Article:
- Photo courtesy of Katie Ging
- Kelsey Bartman and Alan Obuzor of Texture Contemporary Ballet
Pittsburgh's "other" professional ballet company, Texture Contemporary Ballet, opens its fourth home season July 17-20 at the New Hazlett Theater with four performances of Life, Love, & Jazz. The program features three world premieres that continue the company's winning formula of pairing contemporary ballet styles with popular music to create moving, vibrant and energetic ballets. Such works have captivated audiences here and on tour at such venues as the prestigious Jacob's Pillow Dance Festival, in Massachusetts, where Texture will return on Aug. 6.
Life, Love, & Jazz opens with Texture associate artistic director and resident choreographer Kelsey Bartman's latest effort, "Fun.," set to music from the band of the same name, including its megahit "Some Nights." Bartman calls the 25-minute work "grungy modern meets musical theater" ballet. She says she didn't set out to tell a story with it, but that the songs she chose for their danceability ended up suggesting one.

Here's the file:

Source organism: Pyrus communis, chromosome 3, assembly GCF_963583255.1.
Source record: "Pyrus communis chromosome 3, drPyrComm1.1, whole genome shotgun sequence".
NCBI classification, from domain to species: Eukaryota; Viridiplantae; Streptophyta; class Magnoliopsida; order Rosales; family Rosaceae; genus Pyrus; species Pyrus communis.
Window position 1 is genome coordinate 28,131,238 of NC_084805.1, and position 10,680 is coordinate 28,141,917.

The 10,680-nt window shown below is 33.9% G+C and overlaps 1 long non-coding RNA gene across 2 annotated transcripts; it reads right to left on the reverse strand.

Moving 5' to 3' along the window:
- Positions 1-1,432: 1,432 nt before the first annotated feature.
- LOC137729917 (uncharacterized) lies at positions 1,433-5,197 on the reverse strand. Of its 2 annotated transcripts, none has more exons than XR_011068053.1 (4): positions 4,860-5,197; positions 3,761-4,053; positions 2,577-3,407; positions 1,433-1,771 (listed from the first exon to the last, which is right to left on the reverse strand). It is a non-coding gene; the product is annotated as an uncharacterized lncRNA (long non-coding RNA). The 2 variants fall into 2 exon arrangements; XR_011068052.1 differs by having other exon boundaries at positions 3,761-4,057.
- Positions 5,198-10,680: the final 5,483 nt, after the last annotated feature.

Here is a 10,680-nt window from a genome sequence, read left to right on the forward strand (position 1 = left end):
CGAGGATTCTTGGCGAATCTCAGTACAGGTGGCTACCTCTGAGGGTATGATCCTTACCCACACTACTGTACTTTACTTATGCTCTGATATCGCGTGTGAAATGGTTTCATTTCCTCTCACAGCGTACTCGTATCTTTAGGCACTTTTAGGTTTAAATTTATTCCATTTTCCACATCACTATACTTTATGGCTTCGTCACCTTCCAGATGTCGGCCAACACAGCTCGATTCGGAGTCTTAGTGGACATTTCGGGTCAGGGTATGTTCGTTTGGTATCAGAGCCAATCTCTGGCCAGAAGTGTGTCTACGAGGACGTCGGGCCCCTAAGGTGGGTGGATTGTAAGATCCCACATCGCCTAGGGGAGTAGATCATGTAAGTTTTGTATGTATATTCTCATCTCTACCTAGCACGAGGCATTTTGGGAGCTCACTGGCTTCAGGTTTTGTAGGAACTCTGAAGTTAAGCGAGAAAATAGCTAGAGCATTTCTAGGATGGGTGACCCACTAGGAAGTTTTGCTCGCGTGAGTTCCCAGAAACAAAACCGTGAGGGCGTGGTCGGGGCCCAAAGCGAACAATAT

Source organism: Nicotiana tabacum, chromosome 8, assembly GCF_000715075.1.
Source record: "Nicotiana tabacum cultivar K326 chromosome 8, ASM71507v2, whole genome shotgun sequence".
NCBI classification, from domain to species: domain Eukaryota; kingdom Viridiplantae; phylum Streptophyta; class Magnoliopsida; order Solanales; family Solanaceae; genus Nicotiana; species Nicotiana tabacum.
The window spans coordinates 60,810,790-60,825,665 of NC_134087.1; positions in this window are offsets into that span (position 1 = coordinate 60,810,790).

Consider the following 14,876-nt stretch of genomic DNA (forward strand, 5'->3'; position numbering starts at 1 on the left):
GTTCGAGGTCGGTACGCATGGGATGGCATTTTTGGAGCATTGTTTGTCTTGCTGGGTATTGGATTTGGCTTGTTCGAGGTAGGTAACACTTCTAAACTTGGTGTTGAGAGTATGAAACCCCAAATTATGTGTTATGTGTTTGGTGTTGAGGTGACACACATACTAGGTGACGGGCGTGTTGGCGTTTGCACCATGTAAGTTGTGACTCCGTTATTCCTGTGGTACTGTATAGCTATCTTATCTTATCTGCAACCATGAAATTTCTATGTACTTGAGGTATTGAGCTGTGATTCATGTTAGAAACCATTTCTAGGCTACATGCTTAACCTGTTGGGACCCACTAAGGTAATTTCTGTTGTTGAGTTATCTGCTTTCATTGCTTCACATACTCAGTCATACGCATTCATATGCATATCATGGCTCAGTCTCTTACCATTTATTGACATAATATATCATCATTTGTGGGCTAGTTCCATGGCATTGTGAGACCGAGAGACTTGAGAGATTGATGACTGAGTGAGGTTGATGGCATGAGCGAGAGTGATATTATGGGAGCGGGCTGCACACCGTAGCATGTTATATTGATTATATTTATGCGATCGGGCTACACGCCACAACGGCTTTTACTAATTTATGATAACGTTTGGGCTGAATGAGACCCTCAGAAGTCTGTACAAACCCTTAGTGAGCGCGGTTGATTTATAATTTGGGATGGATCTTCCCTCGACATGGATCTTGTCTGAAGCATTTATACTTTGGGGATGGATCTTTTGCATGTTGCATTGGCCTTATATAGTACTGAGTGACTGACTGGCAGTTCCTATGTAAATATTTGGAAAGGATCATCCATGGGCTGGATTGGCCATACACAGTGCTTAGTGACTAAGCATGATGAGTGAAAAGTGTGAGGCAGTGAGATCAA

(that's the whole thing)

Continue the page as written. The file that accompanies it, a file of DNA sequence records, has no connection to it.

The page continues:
"The ballet begins with the song ‘Bar Life,' which sets the scene for a night-on-the-town story with girls and guys flirting. Then comes a love story and a bar brawl," says Bartman.
Two more Bartman ballets follow. "Spinning Plates" (2011), set to Radiohead's tune "Like Spinning Plates," features Bartman's signature classical-ballet-gone-off-kilter movement language. Danced by Amanda Summers, the four-minute solo reflects on someone caught in a bad relationship. In the pas de deux "Hollowed" (2011), co-choreographed with Texture artistic director Alan Obuzor and danced by the pair, the ballet taps into the yearning expressed in singer/songwriter Lana Del Rey's song "Video Games."
Next, BalletMet Columbus dancer and regular Texture contributor Gabriel Gaffney Smith showcases his choreographic talents in "Detachment. Without Reason." The new 14-minute ballet for the full company is set to music by Arkansas spoken-word rock band Listener and North Carolina's Sylvan Esso. The work "deals with the emotions and paths of life, and when we admit that human life can be ruled by reason, the possibilities of life are destroyed," says Smith.
The program concludes with the premiere of Obuzor's "Life, Love, & Jazz." Set to live original jazz by Marty Ashby and the Manchester Craftsmen's Guild Jazz Quartet, the 32-minute ballet is an expression of Ashby's music, says Obuzor.